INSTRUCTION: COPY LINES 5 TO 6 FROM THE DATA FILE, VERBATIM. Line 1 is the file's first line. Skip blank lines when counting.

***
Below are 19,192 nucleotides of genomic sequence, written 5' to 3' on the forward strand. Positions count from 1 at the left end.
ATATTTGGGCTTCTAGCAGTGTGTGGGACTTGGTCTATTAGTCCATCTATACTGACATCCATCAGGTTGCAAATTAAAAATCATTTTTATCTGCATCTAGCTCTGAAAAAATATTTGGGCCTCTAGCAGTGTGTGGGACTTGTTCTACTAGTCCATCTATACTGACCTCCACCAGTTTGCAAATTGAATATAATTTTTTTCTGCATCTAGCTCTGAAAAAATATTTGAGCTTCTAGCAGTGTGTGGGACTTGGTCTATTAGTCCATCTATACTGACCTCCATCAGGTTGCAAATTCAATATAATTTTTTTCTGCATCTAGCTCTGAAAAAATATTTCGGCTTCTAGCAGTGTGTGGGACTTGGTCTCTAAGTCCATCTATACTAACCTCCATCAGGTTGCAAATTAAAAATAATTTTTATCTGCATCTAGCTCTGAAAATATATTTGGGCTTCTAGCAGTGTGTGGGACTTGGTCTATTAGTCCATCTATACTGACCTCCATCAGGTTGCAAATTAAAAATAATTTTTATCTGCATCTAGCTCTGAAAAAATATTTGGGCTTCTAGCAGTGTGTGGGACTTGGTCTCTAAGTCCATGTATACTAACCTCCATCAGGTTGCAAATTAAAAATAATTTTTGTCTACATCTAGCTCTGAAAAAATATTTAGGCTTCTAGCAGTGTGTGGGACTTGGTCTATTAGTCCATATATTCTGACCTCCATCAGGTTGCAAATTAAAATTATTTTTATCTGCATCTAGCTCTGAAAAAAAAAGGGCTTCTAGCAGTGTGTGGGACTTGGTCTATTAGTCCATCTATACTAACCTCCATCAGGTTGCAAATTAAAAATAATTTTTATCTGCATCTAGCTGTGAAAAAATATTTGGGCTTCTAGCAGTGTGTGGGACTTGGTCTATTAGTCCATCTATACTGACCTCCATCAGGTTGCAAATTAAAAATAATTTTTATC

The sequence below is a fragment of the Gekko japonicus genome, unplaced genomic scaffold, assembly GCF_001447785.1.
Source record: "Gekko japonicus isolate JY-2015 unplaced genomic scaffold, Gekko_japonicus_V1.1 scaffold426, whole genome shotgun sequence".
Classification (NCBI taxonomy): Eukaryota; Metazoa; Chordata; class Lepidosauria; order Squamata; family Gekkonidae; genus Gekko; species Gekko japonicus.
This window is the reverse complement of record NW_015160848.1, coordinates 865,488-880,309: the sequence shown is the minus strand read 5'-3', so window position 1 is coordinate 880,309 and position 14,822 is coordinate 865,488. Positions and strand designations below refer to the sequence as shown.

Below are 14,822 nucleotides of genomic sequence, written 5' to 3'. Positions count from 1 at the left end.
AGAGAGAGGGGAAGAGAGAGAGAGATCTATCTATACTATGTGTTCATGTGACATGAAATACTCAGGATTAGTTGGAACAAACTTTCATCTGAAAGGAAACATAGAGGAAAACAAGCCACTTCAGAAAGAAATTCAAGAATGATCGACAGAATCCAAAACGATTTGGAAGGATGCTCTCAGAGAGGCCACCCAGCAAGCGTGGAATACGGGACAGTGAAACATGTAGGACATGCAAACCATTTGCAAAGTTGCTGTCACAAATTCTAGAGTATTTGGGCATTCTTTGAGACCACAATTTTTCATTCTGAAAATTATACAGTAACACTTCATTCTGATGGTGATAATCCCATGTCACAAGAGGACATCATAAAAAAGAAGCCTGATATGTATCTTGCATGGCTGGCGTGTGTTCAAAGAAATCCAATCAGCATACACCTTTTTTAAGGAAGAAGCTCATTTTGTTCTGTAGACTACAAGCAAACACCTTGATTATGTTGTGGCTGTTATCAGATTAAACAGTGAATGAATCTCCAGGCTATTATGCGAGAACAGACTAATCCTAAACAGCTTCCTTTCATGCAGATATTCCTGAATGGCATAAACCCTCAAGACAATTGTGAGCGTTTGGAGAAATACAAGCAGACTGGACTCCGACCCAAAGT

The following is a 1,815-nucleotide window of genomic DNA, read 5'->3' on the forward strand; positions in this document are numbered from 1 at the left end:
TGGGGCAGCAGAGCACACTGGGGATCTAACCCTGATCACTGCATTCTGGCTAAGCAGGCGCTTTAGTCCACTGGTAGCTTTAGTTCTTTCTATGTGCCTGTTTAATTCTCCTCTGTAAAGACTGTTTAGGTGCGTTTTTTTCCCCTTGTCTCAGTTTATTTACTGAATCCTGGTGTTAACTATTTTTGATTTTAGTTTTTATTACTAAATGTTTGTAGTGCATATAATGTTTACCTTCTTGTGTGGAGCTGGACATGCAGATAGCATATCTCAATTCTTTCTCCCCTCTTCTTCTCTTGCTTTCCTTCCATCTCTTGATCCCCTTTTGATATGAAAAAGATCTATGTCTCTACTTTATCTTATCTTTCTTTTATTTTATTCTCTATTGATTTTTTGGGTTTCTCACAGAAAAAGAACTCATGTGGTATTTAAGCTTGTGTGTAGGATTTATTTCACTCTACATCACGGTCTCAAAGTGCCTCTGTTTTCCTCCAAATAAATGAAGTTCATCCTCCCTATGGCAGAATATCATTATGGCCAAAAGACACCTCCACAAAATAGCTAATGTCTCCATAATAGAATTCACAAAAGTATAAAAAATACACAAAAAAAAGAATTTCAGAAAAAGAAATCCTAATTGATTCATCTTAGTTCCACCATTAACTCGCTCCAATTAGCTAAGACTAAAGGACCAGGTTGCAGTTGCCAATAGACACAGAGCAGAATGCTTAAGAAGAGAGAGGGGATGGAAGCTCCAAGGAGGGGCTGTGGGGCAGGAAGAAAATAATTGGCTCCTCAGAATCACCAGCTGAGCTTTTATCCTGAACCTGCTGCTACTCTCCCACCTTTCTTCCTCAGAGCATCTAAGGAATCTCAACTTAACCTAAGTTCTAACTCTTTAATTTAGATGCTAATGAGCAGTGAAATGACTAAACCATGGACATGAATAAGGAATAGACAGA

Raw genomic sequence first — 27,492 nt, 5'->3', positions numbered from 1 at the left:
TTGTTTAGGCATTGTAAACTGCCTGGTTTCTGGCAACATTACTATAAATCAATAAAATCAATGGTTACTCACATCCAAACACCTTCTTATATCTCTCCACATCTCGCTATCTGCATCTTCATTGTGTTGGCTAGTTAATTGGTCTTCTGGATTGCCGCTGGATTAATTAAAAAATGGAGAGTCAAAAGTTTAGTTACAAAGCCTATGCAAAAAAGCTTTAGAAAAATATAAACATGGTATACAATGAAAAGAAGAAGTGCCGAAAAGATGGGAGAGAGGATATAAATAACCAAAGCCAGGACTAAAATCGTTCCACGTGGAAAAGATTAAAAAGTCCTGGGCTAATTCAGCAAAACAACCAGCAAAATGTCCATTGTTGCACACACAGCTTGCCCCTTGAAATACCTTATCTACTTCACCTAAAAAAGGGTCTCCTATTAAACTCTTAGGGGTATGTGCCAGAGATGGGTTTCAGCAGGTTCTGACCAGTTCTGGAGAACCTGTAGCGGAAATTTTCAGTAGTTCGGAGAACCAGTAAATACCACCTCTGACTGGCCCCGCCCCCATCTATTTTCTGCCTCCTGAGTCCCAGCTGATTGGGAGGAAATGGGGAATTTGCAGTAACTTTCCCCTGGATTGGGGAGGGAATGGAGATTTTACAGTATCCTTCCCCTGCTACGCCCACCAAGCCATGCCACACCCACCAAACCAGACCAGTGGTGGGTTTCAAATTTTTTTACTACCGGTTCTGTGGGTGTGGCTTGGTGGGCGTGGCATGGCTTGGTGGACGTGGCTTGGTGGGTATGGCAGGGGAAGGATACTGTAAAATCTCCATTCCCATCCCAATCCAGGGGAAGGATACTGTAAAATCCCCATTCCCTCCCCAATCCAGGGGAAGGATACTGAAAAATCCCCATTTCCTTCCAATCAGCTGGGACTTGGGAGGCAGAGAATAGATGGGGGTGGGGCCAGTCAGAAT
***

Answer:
Classification (NCBI taxonomy): Eukaryota; Metazoa; Chordata; class Lepidosauria; order Squamata; family Gekkonidae; genus Gekko; species Gekko japonicus.
This window is the reverse complement of record NW_015160848.1, coordinates 865,488-880,309: the sequence shown is the minus strand read 5'-3', so window position 1 is coordinate 880,309 and position 14,822 is coordinate 865,488. Positions and strand designations below refer to the sequence as shown.